For millions of baby boomers who witness their parents' journey through a medical maze of unprecedented complexity and cost, it's a question that comes up sooner or later: How will I grow old and die? The 48-to-66-year-olds who will transform Florida's retirement scene for the next four or five decades have so far displayed a characteristically diverse approach to their health care futures. [Source: Sarasota Herald-Tribune]
Brian Ballard’s Ballard Partners is tied with Southern Strategy Group in the top spot for lobbying firms. We profile them and the 18 other top lobbying firms in the state:
» Ballard Partners
(Jacksonville, Miami, Orlando, Tallahassee, Tampa Bay, West Palm Beach)
» Revenue: More than $8 million
» Lobbyists: Brian Ballard, Tony Boselli, Carol Bracy, Mathew Forrest, John Johnston, Sylvester Lukis, Joseph McCann, Bridget Nocco, Greg Turbeville, Amy Young, Chris Dorworth, Jan Gorrie
» Clients Include: Amazon.com, Automated Healthcare Solutions, Bayfront 2011 Development/Genting, City of Boca Raton, Florida Power & Light, Florida Virtual School, Fortress Investment Group, G.L. Homes of Florida, GEO Care, Harris Corp., New York Yankees, Tampa General Hospital, United States Sugar, Verizon
The nation's newest elite baseball players are courted like free agents, flown cross-country for big games and featured on TV. Bidding wars break out over the most coveted stars, who resemble Major Leaguers in many ways. Except for their age. [Source: Orlando Sentinel]
The national debate that erupted following last December’s horrific shooting at Sandy Hook Elementary School in Connecticut, leaving 26 children and teachers dead, ranged from gun control to mental health to school safety. In Tallahassee, where this month lawmakers started their annual 60-day legislative session, a flurry of bills have been introduced to specifically deal with school security. [Source: Miami Herald]
It starts during spring break or a hastily scheduled winter escape. Minnesota entrepreneurs land on a far-flung beach to spend their vacation soaking in rays and margaritas. But as departure closes in and thoughts of returning to snow and cold disturb the calm, the thought bursts forward like a WaveRunner: “Why not go into business right here?” [Source: Star Tribune]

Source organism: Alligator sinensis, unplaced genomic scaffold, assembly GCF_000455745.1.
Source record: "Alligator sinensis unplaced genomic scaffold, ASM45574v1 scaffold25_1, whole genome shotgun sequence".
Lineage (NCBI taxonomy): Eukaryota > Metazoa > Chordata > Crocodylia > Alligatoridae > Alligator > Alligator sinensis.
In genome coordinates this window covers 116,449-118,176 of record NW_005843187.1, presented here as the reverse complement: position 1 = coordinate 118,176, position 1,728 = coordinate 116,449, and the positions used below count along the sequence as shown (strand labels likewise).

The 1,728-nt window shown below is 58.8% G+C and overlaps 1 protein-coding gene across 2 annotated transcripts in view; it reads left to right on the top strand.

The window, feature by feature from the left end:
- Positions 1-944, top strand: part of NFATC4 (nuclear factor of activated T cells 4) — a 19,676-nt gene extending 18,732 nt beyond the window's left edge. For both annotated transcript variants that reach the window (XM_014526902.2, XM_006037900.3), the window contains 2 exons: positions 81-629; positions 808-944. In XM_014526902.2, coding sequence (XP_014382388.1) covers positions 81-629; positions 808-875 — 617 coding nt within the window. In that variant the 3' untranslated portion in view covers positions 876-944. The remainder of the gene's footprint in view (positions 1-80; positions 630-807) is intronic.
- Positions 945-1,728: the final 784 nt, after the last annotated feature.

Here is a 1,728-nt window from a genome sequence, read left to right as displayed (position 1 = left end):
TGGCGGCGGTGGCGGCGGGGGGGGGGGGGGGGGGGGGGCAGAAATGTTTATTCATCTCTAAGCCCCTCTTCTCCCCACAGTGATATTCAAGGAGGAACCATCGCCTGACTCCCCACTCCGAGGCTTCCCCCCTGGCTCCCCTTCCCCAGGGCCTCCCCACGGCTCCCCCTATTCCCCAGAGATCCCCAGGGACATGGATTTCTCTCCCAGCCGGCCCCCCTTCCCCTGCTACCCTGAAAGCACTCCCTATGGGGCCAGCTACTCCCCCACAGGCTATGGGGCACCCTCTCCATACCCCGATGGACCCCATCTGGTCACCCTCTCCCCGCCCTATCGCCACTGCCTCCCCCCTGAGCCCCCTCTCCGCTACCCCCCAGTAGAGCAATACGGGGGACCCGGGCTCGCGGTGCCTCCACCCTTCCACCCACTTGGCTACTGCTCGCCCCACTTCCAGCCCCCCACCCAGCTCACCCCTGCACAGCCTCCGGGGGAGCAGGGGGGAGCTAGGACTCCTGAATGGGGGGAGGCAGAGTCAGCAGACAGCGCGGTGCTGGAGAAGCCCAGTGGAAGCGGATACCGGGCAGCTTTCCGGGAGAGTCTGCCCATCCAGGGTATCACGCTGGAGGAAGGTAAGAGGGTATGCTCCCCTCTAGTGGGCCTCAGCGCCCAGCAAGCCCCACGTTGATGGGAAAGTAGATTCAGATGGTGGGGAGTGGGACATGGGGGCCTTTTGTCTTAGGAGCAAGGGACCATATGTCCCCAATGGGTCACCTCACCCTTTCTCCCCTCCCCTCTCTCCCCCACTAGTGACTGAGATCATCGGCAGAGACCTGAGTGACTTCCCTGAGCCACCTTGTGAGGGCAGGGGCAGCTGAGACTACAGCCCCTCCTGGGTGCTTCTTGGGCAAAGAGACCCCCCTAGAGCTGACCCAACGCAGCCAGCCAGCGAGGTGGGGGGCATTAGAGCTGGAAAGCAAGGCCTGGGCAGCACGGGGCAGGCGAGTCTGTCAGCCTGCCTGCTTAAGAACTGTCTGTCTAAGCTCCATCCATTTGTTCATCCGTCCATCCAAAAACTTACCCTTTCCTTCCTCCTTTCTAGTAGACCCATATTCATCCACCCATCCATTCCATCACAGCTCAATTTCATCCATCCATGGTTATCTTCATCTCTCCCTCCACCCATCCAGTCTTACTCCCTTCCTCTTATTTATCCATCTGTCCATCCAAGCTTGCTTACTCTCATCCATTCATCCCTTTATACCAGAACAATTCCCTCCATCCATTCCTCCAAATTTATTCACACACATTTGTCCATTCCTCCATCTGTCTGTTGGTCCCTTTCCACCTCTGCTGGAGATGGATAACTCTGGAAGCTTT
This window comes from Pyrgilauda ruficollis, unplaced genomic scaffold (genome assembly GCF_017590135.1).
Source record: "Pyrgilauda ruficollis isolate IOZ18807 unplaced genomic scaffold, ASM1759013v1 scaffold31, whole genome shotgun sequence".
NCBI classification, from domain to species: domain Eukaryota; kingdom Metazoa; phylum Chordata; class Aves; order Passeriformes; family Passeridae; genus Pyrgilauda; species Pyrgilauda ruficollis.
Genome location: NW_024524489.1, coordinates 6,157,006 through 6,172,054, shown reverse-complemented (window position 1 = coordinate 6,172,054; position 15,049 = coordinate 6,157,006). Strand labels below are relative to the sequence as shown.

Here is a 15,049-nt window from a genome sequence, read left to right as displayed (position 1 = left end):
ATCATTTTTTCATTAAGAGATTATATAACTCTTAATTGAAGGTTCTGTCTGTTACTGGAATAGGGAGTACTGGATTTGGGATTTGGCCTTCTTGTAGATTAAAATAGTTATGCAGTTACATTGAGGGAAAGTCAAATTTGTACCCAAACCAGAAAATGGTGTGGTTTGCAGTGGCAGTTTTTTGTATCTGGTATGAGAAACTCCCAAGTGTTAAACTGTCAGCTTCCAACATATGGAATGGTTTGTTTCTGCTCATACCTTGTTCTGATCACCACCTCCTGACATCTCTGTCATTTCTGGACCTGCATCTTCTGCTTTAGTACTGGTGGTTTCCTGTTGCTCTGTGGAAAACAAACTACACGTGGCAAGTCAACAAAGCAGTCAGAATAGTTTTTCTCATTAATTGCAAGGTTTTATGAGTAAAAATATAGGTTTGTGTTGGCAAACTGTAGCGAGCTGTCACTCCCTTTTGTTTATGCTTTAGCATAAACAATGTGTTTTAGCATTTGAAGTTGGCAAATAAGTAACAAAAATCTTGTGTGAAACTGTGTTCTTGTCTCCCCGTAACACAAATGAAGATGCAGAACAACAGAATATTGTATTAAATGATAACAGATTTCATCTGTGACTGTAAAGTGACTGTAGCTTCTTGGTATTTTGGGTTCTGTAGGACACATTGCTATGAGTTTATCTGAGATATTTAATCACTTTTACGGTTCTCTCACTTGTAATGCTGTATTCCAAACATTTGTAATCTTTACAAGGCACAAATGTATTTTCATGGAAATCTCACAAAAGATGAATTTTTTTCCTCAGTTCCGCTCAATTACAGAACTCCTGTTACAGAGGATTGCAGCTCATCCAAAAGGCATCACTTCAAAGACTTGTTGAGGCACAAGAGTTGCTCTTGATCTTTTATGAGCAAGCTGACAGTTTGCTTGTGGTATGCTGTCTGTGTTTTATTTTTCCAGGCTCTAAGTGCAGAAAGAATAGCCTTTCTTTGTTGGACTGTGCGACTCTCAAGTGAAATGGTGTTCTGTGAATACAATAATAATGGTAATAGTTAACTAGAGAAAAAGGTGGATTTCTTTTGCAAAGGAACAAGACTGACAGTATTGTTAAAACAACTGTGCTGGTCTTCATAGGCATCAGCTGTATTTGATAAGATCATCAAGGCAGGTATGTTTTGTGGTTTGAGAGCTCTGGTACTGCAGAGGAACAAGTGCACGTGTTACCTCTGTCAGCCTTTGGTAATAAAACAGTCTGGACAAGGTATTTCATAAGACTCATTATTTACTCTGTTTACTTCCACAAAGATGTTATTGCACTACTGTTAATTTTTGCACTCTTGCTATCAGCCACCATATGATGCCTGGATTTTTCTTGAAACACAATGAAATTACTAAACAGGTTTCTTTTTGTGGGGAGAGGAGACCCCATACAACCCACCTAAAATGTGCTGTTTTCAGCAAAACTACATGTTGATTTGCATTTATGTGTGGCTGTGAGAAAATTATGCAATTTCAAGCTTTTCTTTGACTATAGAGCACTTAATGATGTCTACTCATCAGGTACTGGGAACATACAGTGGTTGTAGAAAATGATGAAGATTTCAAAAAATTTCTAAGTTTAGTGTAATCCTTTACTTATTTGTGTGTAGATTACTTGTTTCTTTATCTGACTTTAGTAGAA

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ALSO AROUND FLORIDA:
› Keeping spring break subdued [Florida Today]
By all accounts, spring break brings a very welcome financial boost to Brevard County. But by most accounts, it seems, Cocoa Beach officials and businesses are quite happy not to try to make that economic slice larger by attracting a larger spring-break crowd, because they believe the city’s reputation is more valuable in the long run.
› Training-simulation industry frets as furloughs loom [Orlando Sentinel]
Fallout from the federal government's deficit-busting "sequester" spending cuts is gradually descending on Central Florida's military-training agencies, which award billions of dollars in contracts annually and employ more than 2,000 workers.
› Pay phones vanishing from Jacksonville landscape [Florida Times-Union]
Public pay phones were the old reliable form of communication for generations. But now with smartphones, iPhones, Androids and BlackBerrys, it’s hard to find a public pay phone that even works in Jacksonville.
› Elite squadrons: Why keep 'em flying? [Florida Today]
The automatic budget cuts that are expected to furlough federal workers threaten to ground the nation’s elite flight squadrons: the Navy’s Blue Angels and the Air Force’s Thunderbirds. The budget cuts raise an important question: Is it worth keeping these iconic teams in the air when the nation’s soaring debt is forcing drastic cuts in government programs including military readiness?
Go to page 2 for more stories ...
› NASCAR promoter wants millions in state tax breaks for racetrack renovations [Orlando Sentinel]
Business is looking up at International Speedway Corp. The racetrack owner and NASCAR promoter just won an extension of a lucrative tax break from the federal government. And yet the Daytona Beach-based company says it needs help from Florida taxpayers.
› Medical offices moving to traditional retail locations to be closer to clients [South Florida Sun-Sentinel]
It used to be that doctors would open offices wherever they wanted, figuring patients had no choice but to find them. Not anymore. "You have to have a Starbucks-like location," said Dr. Peter Lamelas, co-founder of the MD Now chain based in West Palm Beach.
» Related: Affordable Care Act has hospitals rethinking location strategies
› Bills Would Allow Craft Distillers To Sell To The Public [AP]
Craft rum, gin and other liquors have become very popular over the last few years. While they are becoming more readily available in restaurants, bars and retail stores, the one place they can’t still can’t be purchased in Florida is at the distillery itself to visitors who walk in for tours and tastings.
› Colleges track former students to boost degrees [AP]
60-plus schools in six states are taking what seems like an obvious but little-used step to boost college graduation rates: scouring campus databases to track down former students who unknowingly qualify for degrees.